The latest Gallup survey finds U.S. Unemployment Increases in Mid-February
The U.S. unemployment rate, as measured by Gallup without seasonal adjustment, is 9.0% in mid-February, up from 8.6% for January. The mid-month reading normally reflects what the U.S. government reports for the entire month, and is up from 8.3% in mid-January.
US Unemployment Rate, Monthly Averages
Gallup also finds 10.0% of U.S. employees in mid-February are working part time but want full-time work, essentially the same as in January. The mid-February reading means the percentage of Americans who can only find part-time work remains close to its high since Gallup began measuring employment status in January 2010.
Percentage of Workers, Working Part Time but Want Full Time Employment
Seasonal forces typically cause unadjusted unemployment rates to increase at this time of year. In this regard, some of the sharp increase Gallup finds in unemployment and underemployment may result from seasonal factors. Although the government seasonally adjusts the U.S. unemployment rate, and the workforce participation rate could decline, it still seems likely that the BLS will report an increase in the seasonally adjusted U.S. unemployment rate for February.
Regardless of what the government reports, Gallup’s unemployment and underemployment measures show a sharp deterioration in job market conditions since mid-January.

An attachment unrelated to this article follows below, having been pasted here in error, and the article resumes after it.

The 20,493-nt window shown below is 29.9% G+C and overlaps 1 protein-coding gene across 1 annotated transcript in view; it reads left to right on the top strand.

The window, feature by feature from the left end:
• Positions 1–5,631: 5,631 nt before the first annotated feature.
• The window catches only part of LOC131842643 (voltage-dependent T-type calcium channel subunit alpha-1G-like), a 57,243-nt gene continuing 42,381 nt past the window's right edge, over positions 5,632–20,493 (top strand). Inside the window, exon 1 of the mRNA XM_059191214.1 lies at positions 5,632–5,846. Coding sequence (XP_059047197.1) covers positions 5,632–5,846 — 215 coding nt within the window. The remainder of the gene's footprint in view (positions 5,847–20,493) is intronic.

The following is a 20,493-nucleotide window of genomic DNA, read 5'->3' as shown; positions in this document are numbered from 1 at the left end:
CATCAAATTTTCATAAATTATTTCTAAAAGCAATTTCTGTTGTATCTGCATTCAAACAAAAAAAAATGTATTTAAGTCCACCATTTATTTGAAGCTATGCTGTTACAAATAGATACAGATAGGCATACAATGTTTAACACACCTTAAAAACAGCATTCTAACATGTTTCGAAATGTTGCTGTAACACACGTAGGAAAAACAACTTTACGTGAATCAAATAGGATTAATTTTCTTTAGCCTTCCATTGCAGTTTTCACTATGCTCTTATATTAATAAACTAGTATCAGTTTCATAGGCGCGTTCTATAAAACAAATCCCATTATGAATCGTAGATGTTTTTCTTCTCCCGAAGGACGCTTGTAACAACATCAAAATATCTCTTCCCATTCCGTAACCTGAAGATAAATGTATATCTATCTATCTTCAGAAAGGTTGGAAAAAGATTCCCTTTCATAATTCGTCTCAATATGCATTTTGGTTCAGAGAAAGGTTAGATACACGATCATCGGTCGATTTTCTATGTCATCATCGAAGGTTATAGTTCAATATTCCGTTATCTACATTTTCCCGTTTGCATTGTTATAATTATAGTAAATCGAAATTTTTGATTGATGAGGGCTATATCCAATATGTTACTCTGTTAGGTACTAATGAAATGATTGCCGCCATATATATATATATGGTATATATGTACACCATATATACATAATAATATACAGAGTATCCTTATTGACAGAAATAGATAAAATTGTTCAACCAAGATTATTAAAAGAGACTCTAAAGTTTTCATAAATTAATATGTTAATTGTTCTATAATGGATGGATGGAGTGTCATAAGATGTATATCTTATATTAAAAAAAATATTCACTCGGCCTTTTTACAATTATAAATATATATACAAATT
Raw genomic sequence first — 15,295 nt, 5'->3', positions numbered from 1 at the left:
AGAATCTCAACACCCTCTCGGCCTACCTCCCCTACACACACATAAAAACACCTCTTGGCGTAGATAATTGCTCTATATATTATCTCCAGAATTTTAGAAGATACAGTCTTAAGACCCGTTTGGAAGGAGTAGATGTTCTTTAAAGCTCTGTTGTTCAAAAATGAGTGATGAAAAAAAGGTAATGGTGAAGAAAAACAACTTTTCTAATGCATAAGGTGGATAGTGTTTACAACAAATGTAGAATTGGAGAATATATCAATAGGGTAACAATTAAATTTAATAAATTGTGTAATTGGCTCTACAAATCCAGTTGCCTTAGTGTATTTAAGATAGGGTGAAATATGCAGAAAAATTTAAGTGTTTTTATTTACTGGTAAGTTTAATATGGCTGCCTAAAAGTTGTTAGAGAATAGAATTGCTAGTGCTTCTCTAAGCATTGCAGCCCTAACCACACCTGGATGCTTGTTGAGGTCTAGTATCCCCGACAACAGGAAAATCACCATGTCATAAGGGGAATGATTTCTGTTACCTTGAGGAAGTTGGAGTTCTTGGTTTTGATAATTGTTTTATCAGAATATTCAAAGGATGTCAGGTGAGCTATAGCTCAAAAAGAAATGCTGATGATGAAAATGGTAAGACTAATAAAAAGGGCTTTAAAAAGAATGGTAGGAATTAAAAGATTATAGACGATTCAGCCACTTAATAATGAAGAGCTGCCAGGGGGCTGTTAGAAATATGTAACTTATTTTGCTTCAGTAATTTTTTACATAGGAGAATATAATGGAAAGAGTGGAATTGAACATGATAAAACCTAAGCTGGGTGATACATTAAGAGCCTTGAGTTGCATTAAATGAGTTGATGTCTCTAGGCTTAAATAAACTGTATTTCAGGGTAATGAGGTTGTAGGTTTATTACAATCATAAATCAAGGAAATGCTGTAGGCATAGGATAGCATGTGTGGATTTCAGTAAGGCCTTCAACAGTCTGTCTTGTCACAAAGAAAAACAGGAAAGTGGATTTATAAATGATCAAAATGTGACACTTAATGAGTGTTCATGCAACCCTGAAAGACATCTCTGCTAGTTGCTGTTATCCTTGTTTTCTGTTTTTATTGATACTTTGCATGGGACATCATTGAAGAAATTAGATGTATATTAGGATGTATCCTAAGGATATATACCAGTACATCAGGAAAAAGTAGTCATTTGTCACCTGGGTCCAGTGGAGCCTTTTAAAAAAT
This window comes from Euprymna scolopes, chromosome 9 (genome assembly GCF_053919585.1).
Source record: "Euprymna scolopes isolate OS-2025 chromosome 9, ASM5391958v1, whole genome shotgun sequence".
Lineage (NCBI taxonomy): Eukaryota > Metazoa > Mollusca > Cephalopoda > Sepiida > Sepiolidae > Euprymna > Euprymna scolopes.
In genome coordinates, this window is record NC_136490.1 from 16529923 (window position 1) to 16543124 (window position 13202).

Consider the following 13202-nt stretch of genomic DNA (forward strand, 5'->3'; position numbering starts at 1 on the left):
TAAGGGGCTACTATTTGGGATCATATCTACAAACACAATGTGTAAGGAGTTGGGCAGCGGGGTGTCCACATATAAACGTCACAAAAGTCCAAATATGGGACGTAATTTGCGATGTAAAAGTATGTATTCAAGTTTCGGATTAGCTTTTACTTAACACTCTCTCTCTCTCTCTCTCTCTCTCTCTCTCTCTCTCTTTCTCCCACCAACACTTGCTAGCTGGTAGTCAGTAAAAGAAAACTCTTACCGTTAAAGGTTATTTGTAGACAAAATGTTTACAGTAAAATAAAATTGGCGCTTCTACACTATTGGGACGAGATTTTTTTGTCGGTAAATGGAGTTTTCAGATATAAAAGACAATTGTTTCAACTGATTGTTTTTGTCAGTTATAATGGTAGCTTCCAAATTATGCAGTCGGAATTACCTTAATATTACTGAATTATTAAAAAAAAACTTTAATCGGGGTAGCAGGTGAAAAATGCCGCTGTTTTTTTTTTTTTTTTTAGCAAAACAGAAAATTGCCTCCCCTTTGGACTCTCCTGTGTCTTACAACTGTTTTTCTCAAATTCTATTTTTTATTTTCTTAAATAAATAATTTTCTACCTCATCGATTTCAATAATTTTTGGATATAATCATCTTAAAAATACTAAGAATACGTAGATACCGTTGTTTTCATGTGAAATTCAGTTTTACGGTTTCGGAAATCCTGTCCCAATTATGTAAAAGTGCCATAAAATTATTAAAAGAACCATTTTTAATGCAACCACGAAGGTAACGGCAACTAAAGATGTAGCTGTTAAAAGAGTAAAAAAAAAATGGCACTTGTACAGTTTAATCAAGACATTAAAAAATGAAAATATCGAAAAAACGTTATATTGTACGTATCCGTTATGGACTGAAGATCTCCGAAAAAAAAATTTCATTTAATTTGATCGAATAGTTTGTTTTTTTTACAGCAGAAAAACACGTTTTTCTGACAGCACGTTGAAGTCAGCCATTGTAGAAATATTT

BLS Numbers Not Realistic
Gallup only polls those 18 and above while the BLS includes 16 and above. Given teenage unemployment, this would (or at least should) artificially lower unemployment numbers for Gallup. Yet, Gallup is higher, way higher when one considers underemployment.
Fundamental and Mathematical Case for Structurally High Unemployment for a Decade
As I have said many times, the BLS numbers are simply not realistic for many reasons. For further discussion please see …
- Fewer Nonfarm Employees Now Than December 2000; Unemployment Rate: Some Things Still Don’t Add Up; Obamanomics?
- Fundamental and Mathematical Case for Structurally High Unemployment for a Decade; Shrinking Job Opportunities and the Jobs Gap; The Real Employment Situation
Mike “Mish” Shedlock
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